QUEST Student Innovates Mobility in Uganda
QUEST students go on to create incredible impact in their professional and personal lives. Some of them start early and are able to work on projects that are deeply meaningful while still at UMD. Natalie Wolfe, a Mechanical Engineering student and junior in Cohort 33, is one of them. Natalie is the Innovation Team Lead for the Engineering World Health (EWH) Chapter at UMD. The EWH Chapter at UMD is a part of a global community seeking to inspire and mobilize biomedical engineering to improve the quality of health care in vulnerable communities.
EWH has been working in collaboration with Makerere University in Kampala, Uganda to create a brake for wheelchairs for the last few years. This project was started a few years ago, with the goal of assisting the mobility of persons with disabilities (PWDs) in Uganda. Natalie tells me, “EWH@UMD noticed that many wheelchair users were using sandals to brake their wheelchairs and thus we decided to design a wheelchair brake. We have spent the past few years working on the brake and have gotten to the point where it is prototyped and getting ready for the testing stages.”
When Natalie took over as the Innovation Team Lead, she orchestrated a meeting between the EWH chapter at Makerere University and UMD’s chapter — the meeting was the first in a few years. They realized that they would need to change the scope of their project, as there was a bigger need for inexpensive wheelchairs in Uganda than there was for wheelchairs with brakes. However, the team also considered that Ugandans need more wheelchairs that are suited to the terrain of the area. Because of these recent developments, Natalie’s team has had two ideas. One, they could create this new inexpensive wheelchair and would likely do so by partnering with professionals on and off campus, as well as organizations in Uganda. The other option they are leaning towards is creating a pipeline of donated wheelchairs into Uganda. The final decision is still very much up in the air, and they are currently trying to work out the details since the scope of the project has changed so drastically.
Natalie always knew back in high school that she wanted to work on this project with EWH. So naturally, she joined UMD’s chapter of EWH during her freshman year. Natalie had always wanted to get involved in the medical field, but not as a doctor, nurse, or researcher. Instead, she wanted to be able to use her mechanical engineering background, and EWH seemed like the perfect way to do that. It gave her opportunities in the medical device/public health community, but has also strengthened her design and prototyping skills.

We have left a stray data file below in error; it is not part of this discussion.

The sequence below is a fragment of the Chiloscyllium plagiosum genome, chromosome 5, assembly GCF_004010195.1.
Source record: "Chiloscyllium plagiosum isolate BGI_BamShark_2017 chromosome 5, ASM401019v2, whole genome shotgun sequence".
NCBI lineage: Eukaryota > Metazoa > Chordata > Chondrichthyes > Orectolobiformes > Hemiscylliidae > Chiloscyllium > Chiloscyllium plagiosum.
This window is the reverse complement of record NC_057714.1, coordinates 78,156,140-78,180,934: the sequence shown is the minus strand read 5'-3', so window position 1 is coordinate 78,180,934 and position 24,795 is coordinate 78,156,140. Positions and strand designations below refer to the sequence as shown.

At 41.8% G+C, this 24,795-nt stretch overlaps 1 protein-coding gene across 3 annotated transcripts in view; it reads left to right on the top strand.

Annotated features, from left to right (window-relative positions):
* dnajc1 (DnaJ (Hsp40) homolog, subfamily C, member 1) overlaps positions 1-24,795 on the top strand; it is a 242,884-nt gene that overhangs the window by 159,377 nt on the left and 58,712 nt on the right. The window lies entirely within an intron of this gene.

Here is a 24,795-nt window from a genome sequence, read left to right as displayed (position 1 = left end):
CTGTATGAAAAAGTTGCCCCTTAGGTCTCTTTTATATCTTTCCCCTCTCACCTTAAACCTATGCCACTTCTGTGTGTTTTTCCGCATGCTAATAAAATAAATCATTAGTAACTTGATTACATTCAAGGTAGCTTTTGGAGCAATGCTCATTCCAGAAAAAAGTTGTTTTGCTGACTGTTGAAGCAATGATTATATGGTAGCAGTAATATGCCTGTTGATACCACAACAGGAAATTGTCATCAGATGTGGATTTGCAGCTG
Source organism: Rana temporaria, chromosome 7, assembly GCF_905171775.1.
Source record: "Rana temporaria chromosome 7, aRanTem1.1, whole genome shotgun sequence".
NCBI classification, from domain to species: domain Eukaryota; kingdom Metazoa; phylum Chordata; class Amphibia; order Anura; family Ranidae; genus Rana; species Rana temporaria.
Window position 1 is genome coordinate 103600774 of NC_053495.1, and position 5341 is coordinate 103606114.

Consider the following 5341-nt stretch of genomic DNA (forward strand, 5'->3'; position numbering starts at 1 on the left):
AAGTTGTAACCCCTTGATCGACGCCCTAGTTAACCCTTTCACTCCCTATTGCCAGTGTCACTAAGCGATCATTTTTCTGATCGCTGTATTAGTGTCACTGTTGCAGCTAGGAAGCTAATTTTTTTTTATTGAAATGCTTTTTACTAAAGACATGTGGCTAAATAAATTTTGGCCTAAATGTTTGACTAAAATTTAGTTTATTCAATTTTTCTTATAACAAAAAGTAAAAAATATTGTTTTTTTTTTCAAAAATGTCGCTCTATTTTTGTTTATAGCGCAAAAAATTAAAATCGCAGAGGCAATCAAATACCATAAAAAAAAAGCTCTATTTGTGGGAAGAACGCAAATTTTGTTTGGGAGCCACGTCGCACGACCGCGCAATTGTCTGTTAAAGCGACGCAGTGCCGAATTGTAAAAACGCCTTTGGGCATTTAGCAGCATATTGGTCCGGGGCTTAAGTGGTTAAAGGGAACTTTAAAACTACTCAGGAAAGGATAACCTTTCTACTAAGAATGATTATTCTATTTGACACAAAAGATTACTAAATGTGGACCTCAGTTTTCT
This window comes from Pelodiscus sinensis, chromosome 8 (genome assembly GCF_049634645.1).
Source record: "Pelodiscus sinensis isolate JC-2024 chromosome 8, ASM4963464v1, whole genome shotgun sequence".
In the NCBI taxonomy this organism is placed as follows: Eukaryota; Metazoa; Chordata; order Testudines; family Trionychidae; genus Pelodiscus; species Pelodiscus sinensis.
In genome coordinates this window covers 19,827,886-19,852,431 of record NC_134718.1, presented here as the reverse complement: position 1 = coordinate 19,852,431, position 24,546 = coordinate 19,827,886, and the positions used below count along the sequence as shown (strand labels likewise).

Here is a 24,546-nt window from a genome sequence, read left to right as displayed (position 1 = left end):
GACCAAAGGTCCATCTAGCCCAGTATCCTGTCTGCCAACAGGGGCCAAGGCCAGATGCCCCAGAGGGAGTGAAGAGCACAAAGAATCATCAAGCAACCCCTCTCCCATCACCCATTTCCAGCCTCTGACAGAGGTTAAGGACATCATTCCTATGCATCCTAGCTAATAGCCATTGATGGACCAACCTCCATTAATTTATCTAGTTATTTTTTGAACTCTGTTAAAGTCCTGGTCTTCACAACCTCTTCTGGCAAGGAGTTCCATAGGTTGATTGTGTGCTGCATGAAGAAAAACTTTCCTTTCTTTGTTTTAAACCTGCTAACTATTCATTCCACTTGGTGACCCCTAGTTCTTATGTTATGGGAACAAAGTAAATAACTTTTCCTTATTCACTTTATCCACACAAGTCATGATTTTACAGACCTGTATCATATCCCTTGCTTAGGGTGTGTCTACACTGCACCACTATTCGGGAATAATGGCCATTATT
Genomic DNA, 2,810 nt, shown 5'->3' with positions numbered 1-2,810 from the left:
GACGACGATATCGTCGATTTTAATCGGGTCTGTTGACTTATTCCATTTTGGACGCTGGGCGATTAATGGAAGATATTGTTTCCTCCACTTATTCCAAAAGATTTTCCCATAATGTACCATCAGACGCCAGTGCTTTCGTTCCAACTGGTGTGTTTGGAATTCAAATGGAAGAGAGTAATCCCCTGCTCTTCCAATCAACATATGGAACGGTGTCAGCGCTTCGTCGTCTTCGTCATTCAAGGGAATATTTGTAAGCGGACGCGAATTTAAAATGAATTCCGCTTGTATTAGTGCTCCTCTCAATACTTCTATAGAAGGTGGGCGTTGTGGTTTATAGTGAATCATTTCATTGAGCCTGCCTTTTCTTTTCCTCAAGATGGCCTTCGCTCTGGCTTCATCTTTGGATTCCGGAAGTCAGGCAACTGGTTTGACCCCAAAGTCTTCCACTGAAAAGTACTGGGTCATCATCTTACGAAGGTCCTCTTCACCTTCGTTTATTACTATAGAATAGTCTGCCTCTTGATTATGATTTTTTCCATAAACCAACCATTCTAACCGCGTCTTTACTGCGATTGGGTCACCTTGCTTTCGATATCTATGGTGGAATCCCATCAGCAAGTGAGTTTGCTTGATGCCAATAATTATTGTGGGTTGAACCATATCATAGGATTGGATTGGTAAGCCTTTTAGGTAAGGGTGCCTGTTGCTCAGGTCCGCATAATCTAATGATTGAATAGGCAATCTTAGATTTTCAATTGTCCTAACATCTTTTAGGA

Being a part of QUEST has definitely better equipped Natalie to handle this project. When asked about how QUEST has helped her, she said, “When I began, I was mostly focused on the creation of the brake itself. I concerned myself with the mechanical design, the materials it would be created with, and so on. I gave thought to the user requirements, but didn’t really probe them as deeply as I should have. After my experience with QUEST, I have a much more streamlined approach to the project and now have an approach that works to keep the users in mind. One of the biggest things in QUEST is to get to know your client and what they really need and want. Since we had not had a meeting with our clients in Uganda for so long, I used my knowledge from 390H to set up a meeting with them. Now that our project may be switching to process engineering, I think that my QUEST knowledge will be more helpful than ever.”
There have been ups and downs along the way. The recent scope change was obviously a challenge, as the team had to reposition itself to shift its focus from brakes to an entire wheelchair. The pandemic has also complicated the situation, affecting the prototyping and testing process. The team needs actual wheelchairs, machine shops materials, and 3D printers to successfully complete this project, none of which their members and board have at home. Natalie and a few other members are still on campus, but COVID restrictions have made it extremely hard to work cohesively as a team.
Through these challenges, Natalie still remains very excited about the project. She is very passionate about making an impact. Talking to the board of EWH at Makerere University made her realize how much of a need there is for a project like this. She hopes to continue with this project over the next year and a half before she graduates and hopefully will see some direct impacts in that time frame.
Finally, when I asked Natalie if there was anything else she wanted to share with the QUEST community, she said, “Our club is also partnering with Project C.U.R.E., a non-profit organization that provides repaired medical devices to areas that do not have access to quality healthcare. We are hoping to work with them to repair medical devices and take part in distributing them to these areas. We also are always open to new people getting involved! We are an organization within the A. James Clark School of Engineering, but always are looking for more engineers or dedicated students to help us with designing/prototyping, process engineering, or creating a business plan. If you’re interested, contact Natalie Wolfe at firstname.lastname@example.org.”
It remains to be seen where this project will end up, but it certainly seems like it will add great value to its eventual users. I’m sure I speak for the entire QUEST community when I wish Natalie the best of luck!